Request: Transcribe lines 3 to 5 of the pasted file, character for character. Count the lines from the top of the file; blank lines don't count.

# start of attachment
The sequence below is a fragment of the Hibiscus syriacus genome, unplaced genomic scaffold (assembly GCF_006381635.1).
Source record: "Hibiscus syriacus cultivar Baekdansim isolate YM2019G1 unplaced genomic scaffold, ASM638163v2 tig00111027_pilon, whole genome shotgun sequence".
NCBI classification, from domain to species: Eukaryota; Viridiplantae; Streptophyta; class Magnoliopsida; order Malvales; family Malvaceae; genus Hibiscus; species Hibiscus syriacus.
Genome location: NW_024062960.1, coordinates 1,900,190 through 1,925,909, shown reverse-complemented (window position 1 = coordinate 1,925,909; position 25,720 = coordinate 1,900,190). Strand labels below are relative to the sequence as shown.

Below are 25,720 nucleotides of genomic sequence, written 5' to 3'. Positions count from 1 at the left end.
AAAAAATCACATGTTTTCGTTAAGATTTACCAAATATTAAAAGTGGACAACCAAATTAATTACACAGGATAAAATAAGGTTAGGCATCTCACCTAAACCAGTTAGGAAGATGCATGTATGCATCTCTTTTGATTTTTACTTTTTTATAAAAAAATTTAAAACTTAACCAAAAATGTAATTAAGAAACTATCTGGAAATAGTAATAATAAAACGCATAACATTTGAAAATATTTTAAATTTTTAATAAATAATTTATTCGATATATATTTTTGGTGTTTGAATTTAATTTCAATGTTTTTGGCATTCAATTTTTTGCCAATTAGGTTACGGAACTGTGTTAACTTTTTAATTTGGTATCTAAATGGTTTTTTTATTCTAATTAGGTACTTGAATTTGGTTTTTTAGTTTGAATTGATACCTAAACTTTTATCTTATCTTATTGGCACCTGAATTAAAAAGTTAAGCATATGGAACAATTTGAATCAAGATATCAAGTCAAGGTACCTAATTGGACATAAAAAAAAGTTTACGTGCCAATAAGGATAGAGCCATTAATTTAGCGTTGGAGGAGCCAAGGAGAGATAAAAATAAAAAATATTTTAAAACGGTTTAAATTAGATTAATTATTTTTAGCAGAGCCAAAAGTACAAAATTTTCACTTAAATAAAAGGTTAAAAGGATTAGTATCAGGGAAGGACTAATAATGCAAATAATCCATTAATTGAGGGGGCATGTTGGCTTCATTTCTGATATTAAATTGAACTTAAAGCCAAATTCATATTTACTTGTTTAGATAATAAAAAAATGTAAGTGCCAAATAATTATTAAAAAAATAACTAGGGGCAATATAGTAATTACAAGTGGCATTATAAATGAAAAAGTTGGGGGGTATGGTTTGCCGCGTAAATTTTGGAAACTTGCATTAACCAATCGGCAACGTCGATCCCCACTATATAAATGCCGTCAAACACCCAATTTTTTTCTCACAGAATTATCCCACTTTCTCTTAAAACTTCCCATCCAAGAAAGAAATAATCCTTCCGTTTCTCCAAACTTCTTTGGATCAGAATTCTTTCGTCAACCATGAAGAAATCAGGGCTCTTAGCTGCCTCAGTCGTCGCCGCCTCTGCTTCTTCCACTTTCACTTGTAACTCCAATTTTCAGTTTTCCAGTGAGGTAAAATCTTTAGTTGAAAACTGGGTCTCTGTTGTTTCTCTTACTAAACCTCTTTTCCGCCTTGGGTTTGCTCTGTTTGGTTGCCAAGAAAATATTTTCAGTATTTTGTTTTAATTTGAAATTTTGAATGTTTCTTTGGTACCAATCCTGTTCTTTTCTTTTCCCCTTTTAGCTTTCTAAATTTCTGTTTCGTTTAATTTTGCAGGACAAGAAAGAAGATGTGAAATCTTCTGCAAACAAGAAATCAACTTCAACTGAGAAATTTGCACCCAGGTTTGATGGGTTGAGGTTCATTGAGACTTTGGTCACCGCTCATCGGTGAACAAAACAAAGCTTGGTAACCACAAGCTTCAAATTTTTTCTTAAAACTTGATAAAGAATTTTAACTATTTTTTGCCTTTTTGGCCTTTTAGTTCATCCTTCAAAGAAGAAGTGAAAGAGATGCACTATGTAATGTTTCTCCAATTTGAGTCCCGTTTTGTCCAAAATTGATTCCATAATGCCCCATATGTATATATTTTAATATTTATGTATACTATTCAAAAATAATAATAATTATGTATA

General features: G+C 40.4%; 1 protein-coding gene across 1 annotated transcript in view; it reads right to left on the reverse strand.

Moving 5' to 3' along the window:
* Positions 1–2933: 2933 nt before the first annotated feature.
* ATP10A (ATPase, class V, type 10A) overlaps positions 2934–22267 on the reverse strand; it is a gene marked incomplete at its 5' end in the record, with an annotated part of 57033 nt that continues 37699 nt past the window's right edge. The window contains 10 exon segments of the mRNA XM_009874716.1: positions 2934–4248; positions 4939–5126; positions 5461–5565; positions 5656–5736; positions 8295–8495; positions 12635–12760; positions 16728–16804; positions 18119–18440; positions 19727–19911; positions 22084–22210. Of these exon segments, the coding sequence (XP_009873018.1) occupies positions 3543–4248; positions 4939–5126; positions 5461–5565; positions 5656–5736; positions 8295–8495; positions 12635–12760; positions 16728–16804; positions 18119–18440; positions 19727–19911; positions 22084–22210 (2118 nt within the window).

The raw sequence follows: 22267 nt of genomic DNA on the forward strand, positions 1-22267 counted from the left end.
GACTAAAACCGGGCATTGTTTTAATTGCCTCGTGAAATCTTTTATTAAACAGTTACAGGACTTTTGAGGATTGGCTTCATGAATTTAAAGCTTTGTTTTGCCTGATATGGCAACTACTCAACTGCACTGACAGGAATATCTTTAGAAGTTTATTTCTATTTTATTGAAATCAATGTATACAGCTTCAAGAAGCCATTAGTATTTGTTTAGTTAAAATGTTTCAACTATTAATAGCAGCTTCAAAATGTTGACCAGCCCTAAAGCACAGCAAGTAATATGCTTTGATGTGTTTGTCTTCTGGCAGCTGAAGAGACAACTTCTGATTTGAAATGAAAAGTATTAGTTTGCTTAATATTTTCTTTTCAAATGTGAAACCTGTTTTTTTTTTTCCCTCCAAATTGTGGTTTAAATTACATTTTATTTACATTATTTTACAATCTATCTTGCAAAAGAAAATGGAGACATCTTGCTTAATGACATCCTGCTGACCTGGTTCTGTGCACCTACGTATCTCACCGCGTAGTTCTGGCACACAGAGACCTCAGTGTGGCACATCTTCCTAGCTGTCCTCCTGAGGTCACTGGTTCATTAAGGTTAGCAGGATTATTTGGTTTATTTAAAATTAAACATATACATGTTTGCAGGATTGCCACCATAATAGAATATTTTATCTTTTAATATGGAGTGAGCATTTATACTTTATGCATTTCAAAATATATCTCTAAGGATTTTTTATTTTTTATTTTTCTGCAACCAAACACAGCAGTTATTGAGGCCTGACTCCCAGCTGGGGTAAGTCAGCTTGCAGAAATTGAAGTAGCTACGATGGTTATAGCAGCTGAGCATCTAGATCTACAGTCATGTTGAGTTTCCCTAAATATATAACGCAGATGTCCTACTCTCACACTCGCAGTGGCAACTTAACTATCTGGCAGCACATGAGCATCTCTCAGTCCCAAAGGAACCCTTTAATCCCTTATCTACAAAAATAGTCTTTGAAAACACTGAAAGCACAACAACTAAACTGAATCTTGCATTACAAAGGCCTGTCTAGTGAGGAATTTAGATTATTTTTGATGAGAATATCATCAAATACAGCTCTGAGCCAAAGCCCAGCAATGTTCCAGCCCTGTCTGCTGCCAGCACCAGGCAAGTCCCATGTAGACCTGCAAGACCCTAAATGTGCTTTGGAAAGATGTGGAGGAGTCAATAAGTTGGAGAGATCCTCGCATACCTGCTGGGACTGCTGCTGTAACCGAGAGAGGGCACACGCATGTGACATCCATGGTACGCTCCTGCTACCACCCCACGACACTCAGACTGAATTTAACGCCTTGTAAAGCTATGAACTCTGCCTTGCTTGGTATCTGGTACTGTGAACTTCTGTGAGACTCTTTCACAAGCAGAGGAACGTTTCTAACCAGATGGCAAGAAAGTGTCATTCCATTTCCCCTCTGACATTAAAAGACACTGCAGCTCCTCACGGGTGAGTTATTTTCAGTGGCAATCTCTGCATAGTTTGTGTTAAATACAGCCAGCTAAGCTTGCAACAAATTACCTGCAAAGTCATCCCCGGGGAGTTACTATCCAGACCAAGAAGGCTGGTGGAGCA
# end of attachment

NCBI classification, from domain to species: Eukaryota; Viridiplantae; Streptophyta; class Magnoliopsida; order Malvales; family Malvaceae; genus Hibiscus; species Hibiscus syriacus.
Genome location: NW_024062960.1, coordinates 1,900,190 through 1,925,909, shown reverse-complemented (window position 1 = coordinate 1,925,909; position 25,720 = coordinate 1,900,190). Strand labels below are relative to the sequence as shown.

Below are 25,720 nucleotides of genomic sequence, written 5' to 3'. Positions count from 1 at the left end.